Unions can be sued for protest inconvenience

A judge has ruled that a 2003 blue-collar protest which tied up traffic downtown inconvenienced Montrealers significantly enough that they should be compensated. In a judgement on a class-action suit from Boris Coll, the judge ordered the union to give $1.16 million to charity (determining individual compensation was deemed too impractical).

Reaction has been mixed. The Gazette calls it a victory for regular people who should be able to travel freely without inconvenient traffic jams. Dennis Trudeau, meanwhile, worries about future protesters getting sued because their marches might cause traffic disruption.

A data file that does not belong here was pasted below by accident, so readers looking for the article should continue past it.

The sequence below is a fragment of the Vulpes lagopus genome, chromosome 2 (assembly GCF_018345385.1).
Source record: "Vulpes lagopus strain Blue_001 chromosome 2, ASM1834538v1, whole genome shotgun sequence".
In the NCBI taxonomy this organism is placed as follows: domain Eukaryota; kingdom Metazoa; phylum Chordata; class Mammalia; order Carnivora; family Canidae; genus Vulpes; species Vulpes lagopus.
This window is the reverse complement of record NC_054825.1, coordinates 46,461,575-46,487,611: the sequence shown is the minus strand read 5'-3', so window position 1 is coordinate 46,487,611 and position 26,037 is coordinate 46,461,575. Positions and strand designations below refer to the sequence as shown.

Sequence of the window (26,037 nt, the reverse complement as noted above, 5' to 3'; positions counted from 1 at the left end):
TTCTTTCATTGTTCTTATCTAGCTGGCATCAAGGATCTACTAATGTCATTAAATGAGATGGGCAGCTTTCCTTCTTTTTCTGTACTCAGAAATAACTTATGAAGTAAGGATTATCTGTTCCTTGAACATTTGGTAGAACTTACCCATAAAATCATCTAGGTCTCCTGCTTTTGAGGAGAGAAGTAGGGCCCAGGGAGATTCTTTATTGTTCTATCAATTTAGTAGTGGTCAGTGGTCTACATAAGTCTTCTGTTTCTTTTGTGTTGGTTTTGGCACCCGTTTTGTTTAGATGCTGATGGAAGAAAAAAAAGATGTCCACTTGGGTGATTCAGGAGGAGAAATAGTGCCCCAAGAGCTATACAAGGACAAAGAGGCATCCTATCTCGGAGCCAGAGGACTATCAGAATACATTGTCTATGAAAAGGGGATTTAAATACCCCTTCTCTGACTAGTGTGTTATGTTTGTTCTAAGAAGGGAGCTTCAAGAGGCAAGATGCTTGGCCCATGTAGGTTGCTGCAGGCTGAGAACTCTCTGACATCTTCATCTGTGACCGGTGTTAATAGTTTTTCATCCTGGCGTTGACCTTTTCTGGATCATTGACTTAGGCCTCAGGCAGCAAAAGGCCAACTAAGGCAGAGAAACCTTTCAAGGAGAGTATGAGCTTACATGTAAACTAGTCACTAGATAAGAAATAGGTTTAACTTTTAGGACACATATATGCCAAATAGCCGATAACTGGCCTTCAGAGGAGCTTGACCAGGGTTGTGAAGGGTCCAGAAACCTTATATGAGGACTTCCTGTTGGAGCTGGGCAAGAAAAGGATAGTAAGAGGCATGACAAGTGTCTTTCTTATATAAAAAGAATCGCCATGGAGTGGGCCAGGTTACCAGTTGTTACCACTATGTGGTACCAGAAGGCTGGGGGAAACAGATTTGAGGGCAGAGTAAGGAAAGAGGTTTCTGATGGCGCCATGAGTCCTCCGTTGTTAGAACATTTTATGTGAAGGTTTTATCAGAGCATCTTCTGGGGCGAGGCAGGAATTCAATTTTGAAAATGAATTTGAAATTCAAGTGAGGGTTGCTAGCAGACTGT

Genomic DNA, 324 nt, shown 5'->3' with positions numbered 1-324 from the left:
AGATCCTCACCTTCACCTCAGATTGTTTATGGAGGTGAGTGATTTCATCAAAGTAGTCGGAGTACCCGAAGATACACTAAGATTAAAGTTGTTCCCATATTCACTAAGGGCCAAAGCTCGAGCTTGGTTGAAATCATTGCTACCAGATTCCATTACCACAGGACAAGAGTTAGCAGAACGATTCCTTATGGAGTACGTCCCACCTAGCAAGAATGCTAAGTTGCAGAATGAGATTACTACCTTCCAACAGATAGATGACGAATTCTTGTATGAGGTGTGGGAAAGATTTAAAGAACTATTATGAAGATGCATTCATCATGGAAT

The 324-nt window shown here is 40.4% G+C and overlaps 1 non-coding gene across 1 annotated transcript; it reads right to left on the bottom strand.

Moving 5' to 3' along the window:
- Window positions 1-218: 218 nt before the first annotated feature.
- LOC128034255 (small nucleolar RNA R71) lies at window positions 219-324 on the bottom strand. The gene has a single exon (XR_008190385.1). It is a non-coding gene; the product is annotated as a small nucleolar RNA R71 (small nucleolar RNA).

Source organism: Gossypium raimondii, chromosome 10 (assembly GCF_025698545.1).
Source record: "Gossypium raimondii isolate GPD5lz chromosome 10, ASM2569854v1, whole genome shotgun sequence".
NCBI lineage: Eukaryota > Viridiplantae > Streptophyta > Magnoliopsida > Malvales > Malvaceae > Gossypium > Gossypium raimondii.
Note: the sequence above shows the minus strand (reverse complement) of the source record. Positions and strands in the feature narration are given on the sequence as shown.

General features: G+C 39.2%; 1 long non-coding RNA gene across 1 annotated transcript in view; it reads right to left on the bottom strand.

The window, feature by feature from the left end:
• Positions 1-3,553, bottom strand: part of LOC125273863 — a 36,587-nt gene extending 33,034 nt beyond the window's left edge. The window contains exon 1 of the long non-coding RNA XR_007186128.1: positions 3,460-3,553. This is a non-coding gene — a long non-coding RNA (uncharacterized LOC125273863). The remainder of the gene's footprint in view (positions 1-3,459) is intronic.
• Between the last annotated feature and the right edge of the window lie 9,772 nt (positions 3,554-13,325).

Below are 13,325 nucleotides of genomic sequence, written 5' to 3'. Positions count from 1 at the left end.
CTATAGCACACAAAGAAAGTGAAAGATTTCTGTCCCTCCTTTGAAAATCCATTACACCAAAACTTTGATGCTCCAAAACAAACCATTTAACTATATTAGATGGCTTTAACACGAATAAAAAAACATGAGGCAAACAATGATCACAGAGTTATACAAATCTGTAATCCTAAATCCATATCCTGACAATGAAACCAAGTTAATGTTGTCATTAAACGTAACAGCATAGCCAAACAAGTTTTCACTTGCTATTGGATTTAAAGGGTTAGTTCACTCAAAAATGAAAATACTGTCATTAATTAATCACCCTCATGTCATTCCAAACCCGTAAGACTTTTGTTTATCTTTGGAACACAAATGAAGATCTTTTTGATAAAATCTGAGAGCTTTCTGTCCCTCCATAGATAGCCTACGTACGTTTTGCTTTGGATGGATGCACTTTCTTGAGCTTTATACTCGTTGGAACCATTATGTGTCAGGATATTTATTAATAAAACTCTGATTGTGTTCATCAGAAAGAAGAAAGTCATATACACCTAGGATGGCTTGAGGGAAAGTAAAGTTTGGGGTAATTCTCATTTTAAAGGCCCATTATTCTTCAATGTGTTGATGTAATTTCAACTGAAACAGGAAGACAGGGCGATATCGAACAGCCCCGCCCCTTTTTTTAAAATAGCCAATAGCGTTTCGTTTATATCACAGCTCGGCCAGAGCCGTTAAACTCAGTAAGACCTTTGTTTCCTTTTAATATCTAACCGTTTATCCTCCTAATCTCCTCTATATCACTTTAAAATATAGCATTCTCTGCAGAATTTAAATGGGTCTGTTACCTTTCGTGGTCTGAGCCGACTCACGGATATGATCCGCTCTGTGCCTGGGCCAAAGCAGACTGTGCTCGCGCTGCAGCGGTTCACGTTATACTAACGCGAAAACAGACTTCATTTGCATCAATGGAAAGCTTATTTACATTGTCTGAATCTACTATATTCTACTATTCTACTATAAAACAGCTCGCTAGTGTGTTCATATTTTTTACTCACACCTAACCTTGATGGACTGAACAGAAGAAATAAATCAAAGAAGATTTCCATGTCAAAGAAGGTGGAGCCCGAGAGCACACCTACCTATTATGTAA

Both sides have reasonable points, but I have to side with Trudeau. A traffic jam is an inconvenience, but there’s no constitutional right to free roadways. There is, however, a right to assemble, protest and express yourselves on political issues. The latter right should take precedence.

Protesters already wear masks and keep their routes secret because they fear police repression. Making these things actionable is just going to drive them further into lawlessness and make those protesters angrier.

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